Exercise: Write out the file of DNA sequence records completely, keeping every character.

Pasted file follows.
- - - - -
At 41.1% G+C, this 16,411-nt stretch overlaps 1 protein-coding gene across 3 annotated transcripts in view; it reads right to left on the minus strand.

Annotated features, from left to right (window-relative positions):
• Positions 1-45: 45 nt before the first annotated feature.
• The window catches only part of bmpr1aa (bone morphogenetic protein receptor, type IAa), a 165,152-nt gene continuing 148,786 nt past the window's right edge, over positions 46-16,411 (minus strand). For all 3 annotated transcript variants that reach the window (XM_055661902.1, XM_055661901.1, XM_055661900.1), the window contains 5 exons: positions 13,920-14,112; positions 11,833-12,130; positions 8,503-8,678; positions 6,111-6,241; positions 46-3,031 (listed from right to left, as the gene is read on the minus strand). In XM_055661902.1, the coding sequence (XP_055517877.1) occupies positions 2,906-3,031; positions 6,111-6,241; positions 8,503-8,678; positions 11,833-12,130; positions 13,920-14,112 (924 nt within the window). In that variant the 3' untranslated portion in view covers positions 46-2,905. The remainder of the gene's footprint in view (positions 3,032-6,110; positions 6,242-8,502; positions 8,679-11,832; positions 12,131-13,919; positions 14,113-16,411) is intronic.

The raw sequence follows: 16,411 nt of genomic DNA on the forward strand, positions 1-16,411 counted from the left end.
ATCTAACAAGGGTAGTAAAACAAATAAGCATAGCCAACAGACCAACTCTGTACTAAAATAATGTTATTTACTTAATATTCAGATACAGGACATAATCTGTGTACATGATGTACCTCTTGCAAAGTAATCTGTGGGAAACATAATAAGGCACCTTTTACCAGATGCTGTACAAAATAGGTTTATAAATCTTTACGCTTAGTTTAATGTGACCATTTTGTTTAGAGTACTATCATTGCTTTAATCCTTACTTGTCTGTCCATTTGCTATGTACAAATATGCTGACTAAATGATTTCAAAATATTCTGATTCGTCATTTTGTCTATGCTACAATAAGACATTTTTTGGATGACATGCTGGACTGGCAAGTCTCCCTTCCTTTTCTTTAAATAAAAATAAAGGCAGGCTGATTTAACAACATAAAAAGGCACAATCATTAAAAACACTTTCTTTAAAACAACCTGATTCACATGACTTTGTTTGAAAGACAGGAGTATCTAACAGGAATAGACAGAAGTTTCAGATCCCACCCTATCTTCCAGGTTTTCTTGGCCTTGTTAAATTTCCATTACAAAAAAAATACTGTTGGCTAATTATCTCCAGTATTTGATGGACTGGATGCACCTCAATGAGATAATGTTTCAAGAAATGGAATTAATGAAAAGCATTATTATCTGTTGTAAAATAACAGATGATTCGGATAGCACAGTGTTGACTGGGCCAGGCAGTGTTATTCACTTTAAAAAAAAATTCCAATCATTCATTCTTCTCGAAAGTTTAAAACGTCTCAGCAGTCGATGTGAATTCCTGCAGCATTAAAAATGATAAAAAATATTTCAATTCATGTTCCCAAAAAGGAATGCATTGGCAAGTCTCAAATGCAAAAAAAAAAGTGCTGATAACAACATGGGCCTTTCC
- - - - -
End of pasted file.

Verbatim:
At 41.1% G+C, this 16,411-nt stretch overlaps 1 protein-coding gene across 3 annotated transcripts in view; it reads right to left on the minus strand.

Annotated features, from left to right (window-relative positions):
• Positions 1-45: 45 nt before the first annotated feature.
• The window catches only part of bmpr1aa (bone morphogenetic protein receptor, type IAa), a 165,152-nt gene continuing 148,786 nt past the window's right edge, over positions 46-16,411 (minus strand). For all 3 annotated transcript variants that reach the window (XM_055661902.1, XM_055661901.1, XM_055661900.1), the window contains 5 exons: positions 13,920-14,112; positions 11,833-12,130; positions 8,503-8,678; positions 6,111-6,241; positions 46-3,031 (listed from right to left, as the gene is read on the minus strand). In XM_055661902.1, the coding sequence (XP_055517877.1) occupies positions 2,906-3,031; positions 6,111-6,241; positions 8,503-8,678; positions 11,833-12,130; positions 13,920-14,112 (924 nt within the window). In that variant the 3' untranslated portion in view covers positions 46-2,905. The remainder of the gene's footprint in view (positions 3,032-6,110; positions 6,242-8,502; positions 8,679-11,832; positions 12,131-13,919; positions 14,113-16,411) is intronic.

The raw sequence follows: 16,411 nt of genomic DNA on the forward strand, positions 1-16,411 counted from the left end.
ATCTAACAAGGGTAGTAAAACAAATAAGCATAGCCAACAGACCAACTCTGTACTAAAATAATGTTATTTACTTAATATTCAGATACAGGACATAATCTGTGTACATGATGTACCTCTTGCAAAGTAATCTGTGGGAAACATAATAAGGCACCTTTTACCAGATGCTGTACAAAATAGGTTTATAAATCTTTACGCTTAGTTTAATGTGACCATTTTGTTTAGAGTACTATCATTGCTTTAATCCTTACTTGTCTGTCCATTTGCTATGTACAAATATGCTGACTAAATGATTTCAAAATATTCTGATTCGTCATTTTGTCTATGCTACAATAAGACATTTTTTGGATGACATGCTGGACTGGCAAGTCTCCCTTCCTTTTCTTTAAATAAAAATAAAGGCAGGCTGATTTAACAACATAAAAAGGCACAATCATTAAAAACACTTTCTTTAAAACAACCTGATTCACATGACTTTGTTTGAAAGACAGGAGTATCTAACAGGAATAGACAGAAGTTTCAGATCCCACCCTATCTTCCAGGTTTTCTTGGCCTTGTTAAATTTCCATTACAAAAAAAATACTGTTGGCTAATTATCTCCAGTATTTGATGGACTGGATGCACCTCAATGAGATAATGTTTCAAGAAATGGAATTAATGAAAAGCATTATTATCTGTTGTAAAATAACAGATGATTCGGATAGCACAGTGTTGACTGGGCCAGGCAGTGTTATTCACTTTAAAAAAAAATTCCAATCATTCATTCTTCTCGAAAGTTTAAAACGTCTCAGCAGTCGATGTGAATTCCTGCAGCATTAAAAATGATAAAAAATATTTCAATTCATGTTCCCAAAAAGGAATGCATTGGCAAGTCTCAAATGCAAAAAAAAAAGTGCTGATAACAACATGGGCCTTTCC